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Watch ‘Thor: Ragnarok,’ Then Watch These Movies

We recommend some goofy space comedies, a documentary on Australian cars, and more.
Thor Ragnarok
By  · Published on November 4th, 2017

Midnight Run (1988)

I’ve already recommended the buddy comedy shenanigans of Abbott and Costello, but there are other buddy films actually directly cited by people involved in Ragnarok that are worth highlighting. One is Midnight Run, the Martin Brest-helmed road movie starring Robert De Niro as a tough guy bounty hunter escorting a not so tough accountant for the mob, played by Charles Grodin. The odd couple, who have a similar dynamic to the brawnier Thor and the brainier Bruce Banner ( aka Hulk), has to travel from New York to LA by train, bus, and however else they can.

Early last year, Ruffalo had this to say to Empire magazine:

“There’s a little bit of ‘Midnight Run,’ with Grodin and De Niro. I feel like that’s kind of where we’re heading with this relationship between Thor and Banner…It is a universal road movie – that’s where we’re heading. It’s not where you’d think it will be, so it’s not your classic road movie but it has that structure, I think.”

Honorable mentions: in a March 2017 EW article, other cited influences for the buddy comedy road movie aspect include the 1982 Eddie Murphy/Nick Nolte pairing 48 Hrs. and the 1987 Steve Martin/John Candy pairing Planes, Trains & Automobiles. More recently, in the print version of Empire, Ruffalo’s comparison to Midnight Run is mentioned while Hemsworth is said to liken the movie to the 1969 Western Butch Cassidy and the Sundance Kid and Waititi is quoted as referencing the 1987 British cult classic Withnail & I. He says:

“Hulk is like this strapless horse, and self-destructive as well. He’s internally very conflicted, an imbalanced character who can flip out at any moment, and the idea of Thor having to be with him reminded me of I trying to deal with Withnail.”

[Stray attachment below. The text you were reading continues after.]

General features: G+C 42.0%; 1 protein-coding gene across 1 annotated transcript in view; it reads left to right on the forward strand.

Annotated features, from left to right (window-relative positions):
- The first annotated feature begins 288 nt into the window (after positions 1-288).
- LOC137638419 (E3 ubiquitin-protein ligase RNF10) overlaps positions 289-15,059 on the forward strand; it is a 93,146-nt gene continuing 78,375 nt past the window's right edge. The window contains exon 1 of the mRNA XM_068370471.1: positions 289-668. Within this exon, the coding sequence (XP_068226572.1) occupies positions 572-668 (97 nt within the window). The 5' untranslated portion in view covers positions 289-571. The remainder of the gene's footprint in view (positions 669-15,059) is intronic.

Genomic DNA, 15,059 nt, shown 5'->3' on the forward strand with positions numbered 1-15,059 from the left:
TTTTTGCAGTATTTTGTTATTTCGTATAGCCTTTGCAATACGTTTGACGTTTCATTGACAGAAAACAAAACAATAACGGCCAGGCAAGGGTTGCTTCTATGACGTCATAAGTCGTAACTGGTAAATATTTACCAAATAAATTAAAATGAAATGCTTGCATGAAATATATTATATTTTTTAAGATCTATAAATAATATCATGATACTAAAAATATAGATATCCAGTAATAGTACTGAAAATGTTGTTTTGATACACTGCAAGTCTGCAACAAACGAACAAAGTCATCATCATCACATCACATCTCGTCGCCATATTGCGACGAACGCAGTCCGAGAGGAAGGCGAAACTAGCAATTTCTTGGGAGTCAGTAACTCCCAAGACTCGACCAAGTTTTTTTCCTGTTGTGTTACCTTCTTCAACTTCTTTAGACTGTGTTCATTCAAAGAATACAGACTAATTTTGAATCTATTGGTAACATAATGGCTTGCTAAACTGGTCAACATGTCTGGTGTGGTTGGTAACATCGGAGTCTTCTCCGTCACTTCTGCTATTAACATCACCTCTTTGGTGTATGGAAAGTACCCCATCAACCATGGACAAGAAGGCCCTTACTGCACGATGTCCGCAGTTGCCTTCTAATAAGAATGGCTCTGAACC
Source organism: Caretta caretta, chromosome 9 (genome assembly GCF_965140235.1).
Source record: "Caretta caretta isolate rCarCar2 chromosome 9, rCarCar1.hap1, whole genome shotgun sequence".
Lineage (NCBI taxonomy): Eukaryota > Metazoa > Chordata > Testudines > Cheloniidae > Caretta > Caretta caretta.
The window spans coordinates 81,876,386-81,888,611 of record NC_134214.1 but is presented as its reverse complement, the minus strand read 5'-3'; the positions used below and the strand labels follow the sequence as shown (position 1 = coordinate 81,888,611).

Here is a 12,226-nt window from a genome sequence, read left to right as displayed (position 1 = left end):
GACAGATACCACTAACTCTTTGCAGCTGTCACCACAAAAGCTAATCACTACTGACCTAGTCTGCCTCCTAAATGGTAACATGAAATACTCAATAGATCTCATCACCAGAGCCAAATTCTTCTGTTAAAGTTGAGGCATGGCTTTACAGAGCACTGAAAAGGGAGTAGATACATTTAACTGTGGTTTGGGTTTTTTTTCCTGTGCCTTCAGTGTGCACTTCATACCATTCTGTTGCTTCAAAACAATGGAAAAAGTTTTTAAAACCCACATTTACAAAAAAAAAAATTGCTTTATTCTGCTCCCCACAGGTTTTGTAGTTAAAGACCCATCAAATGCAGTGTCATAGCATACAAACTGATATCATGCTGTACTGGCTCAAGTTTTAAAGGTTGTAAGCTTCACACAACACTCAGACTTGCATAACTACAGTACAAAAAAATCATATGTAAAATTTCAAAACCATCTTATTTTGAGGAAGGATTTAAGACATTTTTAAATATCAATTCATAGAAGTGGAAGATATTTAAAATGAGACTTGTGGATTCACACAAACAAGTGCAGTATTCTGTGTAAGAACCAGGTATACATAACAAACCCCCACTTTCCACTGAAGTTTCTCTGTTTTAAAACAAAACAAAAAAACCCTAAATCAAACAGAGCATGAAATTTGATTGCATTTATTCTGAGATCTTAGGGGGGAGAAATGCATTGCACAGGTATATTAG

Arena (1989)

Gladiator games are a popular staple of sci-fi, whether they’re brought back into human entertainment culture in future dystopian settings or found in other parts of the universe. The latter idea might originate in the Edgar Rice Burroughs “John Carter of Mars” books, which certainly influenced fights in the Star Wars movies Return of the Jedi and Attack of the Clones, which in turn surely influenced some of the arena stuff in Ragnarok.

The lesser-known Arena, though, is worth a look for a whole movie focused on intergalactic bouts between weird-looking aliens. Itself inspired by an old Star Trek episode titled “The Gamesters of Triskelion,” the low-budget sci-fi movie is about a human (Paul Satterfield) recruited to fight in games that no human has ever won before. Until now. His first win is kind of like when Thor surprises everyone on Sakaar by giving their champion, Hulk, a good fight.

Honorable mentions: there’s another B-movie titled Arena from 2011 that stars Kellan Lutz as a guy in the distant future who is, like Thor, kidnapped by a beautiful woman and forced to fight in prisoner-based gladiator games. MCU star Samuel L. Jackson plays the Goldblum equivalent, running his “Deathgames” from a control room. It’s more bad cheesy than good cheesy like the 1989 film, but it’s kind of funny to watch. Also, as far as dystopian future gladiator match movies go, Ragnarok‘s Sakaar stuff reminded me a lot of 1987’s The Running Man.


Mom and Dad Save the World (1992)

One of the most underrated goofy sci-fi comedies comes from the writers of the Bill & Ted movies. Mom and Dad Save the World stars Jeffrey Jones and Terri Garr (who is also in After Hours) as a couple who are zapped across the galaxy to the planet of Spengo, named after its moronic despot, Tod Spengo (Jon Lovitz). He wants Garr’s mom character to be his wife, so he kidnaps her in the midst of his plans to destroy Earth.